watercolor 24 x 18 inches
When is a painting finished? The famous question for which there must be many, many answers has been asked by tens of thousands of painting students. If you begin a painting 8 years ago, stop and put it away, take it out this month and add the touches it needed badly . . . . is it considered a painting done recently? Or should it be considered a painting done 8 years ago?
I sure don’t have the answers to that question . . .or the one before that. I find that the more experienced I become (read as ‘older’) I can see many more ‘needs’ that an unfinished painting has. Perhaps it all has to do with the spirit of what you are trying to communicate. In this piece, it was the ‘jazz’ of the shapes and the location of Park Guell in Barcelona. I painted much of this painting with my great friend Montserrat at my side. . . .both of us talking, visitors coming by and making comments . . .great friendship in a great place busy at work with making art. Mind you, I said making art . . . .not copying what we saw. We were finding ways to make shapes fit together in interesting ways and to subdue and emphasize different things. Add patterns and textures where they weren’t in order to create interesting and compelling relationships among the parts of the painting.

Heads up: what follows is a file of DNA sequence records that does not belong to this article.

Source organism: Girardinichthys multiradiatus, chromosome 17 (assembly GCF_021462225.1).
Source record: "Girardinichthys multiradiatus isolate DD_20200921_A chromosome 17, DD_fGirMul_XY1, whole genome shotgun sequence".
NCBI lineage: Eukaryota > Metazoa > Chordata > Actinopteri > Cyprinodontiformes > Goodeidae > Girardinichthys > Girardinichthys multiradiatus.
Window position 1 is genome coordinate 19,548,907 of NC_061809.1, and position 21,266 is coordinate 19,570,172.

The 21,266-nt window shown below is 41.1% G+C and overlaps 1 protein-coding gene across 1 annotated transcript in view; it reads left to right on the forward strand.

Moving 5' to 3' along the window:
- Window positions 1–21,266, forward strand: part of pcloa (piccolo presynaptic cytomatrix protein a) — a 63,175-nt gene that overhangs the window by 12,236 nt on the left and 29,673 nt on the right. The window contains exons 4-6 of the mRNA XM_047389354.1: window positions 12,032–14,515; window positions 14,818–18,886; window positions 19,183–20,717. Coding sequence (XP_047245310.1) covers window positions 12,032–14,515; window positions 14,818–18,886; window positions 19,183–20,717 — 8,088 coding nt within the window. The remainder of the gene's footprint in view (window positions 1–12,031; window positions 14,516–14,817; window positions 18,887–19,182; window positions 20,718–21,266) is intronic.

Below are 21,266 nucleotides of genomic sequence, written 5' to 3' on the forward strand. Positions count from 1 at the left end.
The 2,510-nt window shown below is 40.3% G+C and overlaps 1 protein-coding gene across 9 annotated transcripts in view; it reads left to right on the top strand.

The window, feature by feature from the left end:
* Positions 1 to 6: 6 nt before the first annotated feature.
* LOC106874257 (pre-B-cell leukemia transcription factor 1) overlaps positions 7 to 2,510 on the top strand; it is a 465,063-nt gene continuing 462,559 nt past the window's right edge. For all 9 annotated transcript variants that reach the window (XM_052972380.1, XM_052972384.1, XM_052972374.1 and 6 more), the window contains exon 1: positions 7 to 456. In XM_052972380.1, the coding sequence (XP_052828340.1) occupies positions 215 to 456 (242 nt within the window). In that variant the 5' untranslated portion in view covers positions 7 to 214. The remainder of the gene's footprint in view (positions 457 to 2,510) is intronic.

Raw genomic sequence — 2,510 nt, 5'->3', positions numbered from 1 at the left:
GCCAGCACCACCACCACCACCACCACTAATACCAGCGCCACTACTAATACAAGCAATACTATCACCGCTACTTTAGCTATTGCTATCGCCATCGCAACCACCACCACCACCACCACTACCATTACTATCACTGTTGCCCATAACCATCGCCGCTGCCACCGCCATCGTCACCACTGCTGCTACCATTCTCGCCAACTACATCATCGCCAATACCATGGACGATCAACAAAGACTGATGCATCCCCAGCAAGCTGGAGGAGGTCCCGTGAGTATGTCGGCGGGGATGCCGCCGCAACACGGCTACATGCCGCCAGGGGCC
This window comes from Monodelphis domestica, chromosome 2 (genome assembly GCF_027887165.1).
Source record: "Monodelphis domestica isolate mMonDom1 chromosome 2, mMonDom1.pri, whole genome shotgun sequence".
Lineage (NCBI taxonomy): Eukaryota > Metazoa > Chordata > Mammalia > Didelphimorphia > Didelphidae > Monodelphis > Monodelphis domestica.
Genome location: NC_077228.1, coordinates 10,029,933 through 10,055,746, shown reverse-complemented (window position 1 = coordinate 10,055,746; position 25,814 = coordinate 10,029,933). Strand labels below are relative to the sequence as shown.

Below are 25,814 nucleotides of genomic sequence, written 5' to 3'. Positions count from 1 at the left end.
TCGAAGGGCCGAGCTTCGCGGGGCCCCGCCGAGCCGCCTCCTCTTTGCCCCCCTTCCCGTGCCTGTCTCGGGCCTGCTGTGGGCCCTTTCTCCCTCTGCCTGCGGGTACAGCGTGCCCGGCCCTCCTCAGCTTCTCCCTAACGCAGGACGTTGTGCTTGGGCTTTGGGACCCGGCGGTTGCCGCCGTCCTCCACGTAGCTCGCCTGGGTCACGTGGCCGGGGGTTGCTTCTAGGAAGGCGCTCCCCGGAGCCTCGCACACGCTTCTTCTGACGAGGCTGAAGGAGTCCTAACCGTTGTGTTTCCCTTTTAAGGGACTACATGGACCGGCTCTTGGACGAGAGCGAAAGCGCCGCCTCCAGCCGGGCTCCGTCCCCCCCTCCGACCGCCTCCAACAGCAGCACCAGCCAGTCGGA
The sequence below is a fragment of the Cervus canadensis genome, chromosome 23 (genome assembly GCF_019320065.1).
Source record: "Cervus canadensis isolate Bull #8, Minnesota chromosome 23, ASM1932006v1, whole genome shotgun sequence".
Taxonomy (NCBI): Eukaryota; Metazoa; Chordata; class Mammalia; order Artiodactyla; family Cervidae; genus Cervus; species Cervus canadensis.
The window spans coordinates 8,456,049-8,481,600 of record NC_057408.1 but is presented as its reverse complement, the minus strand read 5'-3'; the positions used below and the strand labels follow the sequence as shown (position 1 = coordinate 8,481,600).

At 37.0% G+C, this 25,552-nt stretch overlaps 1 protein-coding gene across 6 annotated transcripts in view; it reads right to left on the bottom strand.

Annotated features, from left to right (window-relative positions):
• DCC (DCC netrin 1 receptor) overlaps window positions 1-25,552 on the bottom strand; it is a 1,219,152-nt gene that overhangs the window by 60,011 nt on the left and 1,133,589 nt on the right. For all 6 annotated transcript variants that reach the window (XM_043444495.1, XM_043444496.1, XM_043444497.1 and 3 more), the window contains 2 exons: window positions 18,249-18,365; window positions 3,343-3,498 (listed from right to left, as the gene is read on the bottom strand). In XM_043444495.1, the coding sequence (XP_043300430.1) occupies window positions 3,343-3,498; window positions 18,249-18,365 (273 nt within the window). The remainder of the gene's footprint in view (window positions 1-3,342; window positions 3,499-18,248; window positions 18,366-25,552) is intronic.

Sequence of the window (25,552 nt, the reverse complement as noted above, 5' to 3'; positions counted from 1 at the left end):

I really did just finish this painting but a few weeks ago. And it really was in my flat file for nearly 8 years. It had been waiting for me to grow enough to see what needed to be done in order to make a successful painting. Because of the time spent with Montserrat (Muntsi) and the location, I could hardly scrap it 8 years ago. This painting says so much more to me than ‘a place I have been.’
Isn’t that really the reason we paint? . . .to capture a spirit? A feeling? A mood? I suppose the painting is finished when we look at the painting and can feel that spirit.
If you are interested, click on this link
to see images of Park Guell . . .designed and built by Antonio Gaudi.
Labels: landscape variations, musing, Painting site, Repairing a painting, Watercolor